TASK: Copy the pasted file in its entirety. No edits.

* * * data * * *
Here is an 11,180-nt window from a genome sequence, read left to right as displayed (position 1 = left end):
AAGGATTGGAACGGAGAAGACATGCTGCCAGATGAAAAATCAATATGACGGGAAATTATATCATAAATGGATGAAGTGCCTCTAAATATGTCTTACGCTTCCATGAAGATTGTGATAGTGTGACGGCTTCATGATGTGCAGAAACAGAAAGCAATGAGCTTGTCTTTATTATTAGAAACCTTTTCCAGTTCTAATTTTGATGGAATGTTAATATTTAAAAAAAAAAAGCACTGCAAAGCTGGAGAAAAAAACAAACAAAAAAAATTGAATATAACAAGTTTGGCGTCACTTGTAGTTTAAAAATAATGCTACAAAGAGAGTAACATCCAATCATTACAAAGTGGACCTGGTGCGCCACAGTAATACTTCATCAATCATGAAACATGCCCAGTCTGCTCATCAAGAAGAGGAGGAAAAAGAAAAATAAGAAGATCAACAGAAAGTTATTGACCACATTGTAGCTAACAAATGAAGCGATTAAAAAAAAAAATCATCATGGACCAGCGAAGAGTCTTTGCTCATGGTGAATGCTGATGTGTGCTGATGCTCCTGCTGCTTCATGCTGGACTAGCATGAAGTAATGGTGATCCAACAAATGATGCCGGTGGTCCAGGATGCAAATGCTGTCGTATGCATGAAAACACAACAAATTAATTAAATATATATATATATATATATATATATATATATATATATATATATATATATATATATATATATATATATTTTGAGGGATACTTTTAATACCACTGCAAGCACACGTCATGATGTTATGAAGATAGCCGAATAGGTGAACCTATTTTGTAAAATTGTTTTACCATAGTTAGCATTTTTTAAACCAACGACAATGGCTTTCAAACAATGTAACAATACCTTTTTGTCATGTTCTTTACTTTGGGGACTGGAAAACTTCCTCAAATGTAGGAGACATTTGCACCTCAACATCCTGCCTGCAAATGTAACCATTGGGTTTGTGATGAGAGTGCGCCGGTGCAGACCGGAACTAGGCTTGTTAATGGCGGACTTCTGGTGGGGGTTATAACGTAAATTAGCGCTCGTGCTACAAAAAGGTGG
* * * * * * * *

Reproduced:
Here is an 11,180-nt window from a genome sequence, read left to right as displayed (position 1 = left end):
AAGGATTGGAACGGAGAAGACATGCTGCCAGATGAAAAATCAATATGACGGGAAATTATATCATAAATGGATGAAGTGCCTCTAAATATGTCTTACGCTTCCATGAAGATTGTGATAGTGTGACGGCTTCATGATGTGCAGAAACAGAAAGCAATGAGCTTGTCTTTATTATTAGAAACCTTTTCCAGTTCTAATTTTGATGGAATGTTAATATTTAAAAAAAAAAAGCACTGCAAAGCTGGAGAAAAAAACAAACAAAAAAAATTGAATATAACAAGTTTGGCGTCACTTGTAGTTTAAAAATAATGCTACAAAGAGAGTAACATCCAATCATTACAAAGTGGACCTGGTGCGCCACAGTAATACTTCATCAATCATGAAACATGCCCAGTCTGCTCATCAAGAAGAGGAGGAAAAAGAAAAATAAGAAGATCAACAGAAAGTTATTGACCACATTGTAGCTAACAAATGAAGCGATTAAAAAAAAAAATCATCATGGACCAGCGAAGAGTCTTTGCTCATGGTGAATGCTGATGTGTGCTGATGCTCCTGCTGCTTCATGCTGGACTAGCATGAAGTAATGGTGATCCAACAAATGATGCCGGTGGTCCAGGATGCAAATGCTGTCGTATGCATGAAAACACAACAAATTAATTAAATATATATATATATATATATATATATATATATATATATATATATATATATATATATATATATATATATTTTGAGGGATACTTTTAATACCACTGCAAGCACACGTCATGATGTTATGAAGATAGCCGAATAGGTGAACCTATTTTGTAAAATTGTTTTACCATAGTTAGCATTTTTTAAACCAACGACAATGGCTTTCAAACAATGTAACAATACCTTTTTGTCATGTTCTTTACTTTGGGGACTGGAAAACTTCCTCAAATGTAGGAGACATTTGCACCTCAACATCCTGCCTGCAAATGTAACCATTGGGTTTGTGATGAGAGTGCGCCGGTGCAGACCGGAACTAGGCTTGTTAATGGCGGACTTCTGGTGGGGGTTATAACGTAAATTAGCGCTCGTGCTACAAAAAGGTGG